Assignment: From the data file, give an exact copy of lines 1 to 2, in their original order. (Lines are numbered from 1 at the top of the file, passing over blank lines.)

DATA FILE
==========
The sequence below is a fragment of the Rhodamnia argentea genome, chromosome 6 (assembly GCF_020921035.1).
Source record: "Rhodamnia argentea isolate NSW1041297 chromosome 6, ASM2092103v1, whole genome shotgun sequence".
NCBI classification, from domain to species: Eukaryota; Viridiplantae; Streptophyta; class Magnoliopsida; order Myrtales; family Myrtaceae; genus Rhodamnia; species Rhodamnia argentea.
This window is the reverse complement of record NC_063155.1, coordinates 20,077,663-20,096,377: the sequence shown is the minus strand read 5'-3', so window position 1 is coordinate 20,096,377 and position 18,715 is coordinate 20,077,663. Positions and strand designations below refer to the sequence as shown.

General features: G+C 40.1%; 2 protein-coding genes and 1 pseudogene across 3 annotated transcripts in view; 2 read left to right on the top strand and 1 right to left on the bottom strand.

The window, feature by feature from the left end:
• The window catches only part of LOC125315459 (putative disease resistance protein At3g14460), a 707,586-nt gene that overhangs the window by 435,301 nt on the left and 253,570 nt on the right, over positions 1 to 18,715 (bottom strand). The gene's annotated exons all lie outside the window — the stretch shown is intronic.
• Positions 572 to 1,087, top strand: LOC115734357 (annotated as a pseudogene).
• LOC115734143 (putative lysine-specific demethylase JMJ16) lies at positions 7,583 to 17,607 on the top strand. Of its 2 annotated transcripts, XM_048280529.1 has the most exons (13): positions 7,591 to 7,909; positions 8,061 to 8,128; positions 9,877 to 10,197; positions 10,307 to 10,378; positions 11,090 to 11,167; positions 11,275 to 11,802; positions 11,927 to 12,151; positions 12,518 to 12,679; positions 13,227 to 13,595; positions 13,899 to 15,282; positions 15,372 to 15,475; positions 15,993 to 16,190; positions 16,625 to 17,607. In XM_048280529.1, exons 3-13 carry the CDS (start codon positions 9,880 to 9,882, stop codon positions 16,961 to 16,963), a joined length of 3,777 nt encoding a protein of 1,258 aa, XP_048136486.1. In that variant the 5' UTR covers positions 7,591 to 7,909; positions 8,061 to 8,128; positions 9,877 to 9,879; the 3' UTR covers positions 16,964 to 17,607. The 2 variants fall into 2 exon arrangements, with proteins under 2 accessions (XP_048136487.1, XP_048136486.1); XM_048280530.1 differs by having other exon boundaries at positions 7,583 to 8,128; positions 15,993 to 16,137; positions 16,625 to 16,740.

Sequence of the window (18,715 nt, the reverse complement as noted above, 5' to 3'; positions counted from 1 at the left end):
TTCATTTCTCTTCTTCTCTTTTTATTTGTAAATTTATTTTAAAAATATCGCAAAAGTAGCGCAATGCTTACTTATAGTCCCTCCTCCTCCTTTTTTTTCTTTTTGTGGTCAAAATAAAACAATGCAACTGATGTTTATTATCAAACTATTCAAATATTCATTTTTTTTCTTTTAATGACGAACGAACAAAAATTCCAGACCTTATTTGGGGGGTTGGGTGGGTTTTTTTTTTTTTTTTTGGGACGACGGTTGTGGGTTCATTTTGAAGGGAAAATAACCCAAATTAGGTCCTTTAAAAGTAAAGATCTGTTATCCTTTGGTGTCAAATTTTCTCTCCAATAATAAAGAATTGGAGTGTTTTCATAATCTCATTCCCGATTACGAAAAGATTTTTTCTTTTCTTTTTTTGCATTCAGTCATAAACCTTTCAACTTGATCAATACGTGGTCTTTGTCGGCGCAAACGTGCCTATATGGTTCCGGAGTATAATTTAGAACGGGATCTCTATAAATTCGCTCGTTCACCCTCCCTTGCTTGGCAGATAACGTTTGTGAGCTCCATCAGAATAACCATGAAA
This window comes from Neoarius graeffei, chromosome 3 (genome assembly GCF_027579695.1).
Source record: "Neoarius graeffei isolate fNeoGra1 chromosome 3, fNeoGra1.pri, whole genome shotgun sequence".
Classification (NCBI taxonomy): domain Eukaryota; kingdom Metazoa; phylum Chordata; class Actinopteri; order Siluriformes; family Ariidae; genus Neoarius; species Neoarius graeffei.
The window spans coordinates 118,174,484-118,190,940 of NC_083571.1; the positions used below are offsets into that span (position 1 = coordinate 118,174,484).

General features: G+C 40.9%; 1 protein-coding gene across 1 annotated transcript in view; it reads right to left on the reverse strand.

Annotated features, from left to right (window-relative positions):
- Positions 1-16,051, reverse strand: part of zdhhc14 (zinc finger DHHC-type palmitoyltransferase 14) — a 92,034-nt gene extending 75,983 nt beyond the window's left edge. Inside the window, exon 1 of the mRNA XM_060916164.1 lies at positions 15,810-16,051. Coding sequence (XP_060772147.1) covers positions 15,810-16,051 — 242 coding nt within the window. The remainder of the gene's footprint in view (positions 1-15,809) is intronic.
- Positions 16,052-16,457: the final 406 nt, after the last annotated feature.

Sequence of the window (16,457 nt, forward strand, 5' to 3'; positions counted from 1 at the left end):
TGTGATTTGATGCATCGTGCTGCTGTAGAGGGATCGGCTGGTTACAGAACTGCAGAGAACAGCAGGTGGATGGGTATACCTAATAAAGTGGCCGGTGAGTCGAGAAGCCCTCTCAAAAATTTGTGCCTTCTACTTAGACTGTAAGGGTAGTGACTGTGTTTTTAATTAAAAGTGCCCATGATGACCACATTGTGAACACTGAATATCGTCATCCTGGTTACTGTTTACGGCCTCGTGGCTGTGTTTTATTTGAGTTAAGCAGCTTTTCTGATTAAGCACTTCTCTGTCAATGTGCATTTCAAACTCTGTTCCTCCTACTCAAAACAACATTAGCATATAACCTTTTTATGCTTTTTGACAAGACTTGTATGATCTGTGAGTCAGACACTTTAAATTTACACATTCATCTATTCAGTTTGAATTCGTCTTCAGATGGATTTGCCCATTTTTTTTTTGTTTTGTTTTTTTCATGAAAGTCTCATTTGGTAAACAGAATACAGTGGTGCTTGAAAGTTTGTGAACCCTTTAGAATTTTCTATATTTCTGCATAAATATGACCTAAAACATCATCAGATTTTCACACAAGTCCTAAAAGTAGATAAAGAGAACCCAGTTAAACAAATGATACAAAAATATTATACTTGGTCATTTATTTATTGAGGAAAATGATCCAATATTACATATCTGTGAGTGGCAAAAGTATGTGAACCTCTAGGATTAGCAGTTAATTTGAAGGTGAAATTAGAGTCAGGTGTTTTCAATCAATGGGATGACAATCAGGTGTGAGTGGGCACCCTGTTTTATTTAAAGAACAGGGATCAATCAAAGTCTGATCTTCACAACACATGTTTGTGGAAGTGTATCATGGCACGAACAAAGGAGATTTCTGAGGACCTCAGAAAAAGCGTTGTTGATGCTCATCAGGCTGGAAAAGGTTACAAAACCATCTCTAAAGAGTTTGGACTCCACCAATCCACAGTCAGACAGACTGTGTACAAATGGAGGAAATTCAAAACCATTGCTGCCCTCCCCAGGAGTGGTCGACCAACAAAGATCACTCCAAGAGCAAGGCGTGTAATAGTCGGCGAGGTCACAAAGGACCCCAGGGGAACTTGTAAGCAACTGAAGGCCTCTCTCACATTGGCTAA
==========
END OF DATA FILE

The sequence below is a fragment of the Rhodamnia argentea genome, chromosome 6 (assembly GCF_020921035.1).
Source record: "Rhodamnia argentea isolate NSW1041297 chromosome 6, ASM2092103v1, whole genome shotgun sequence".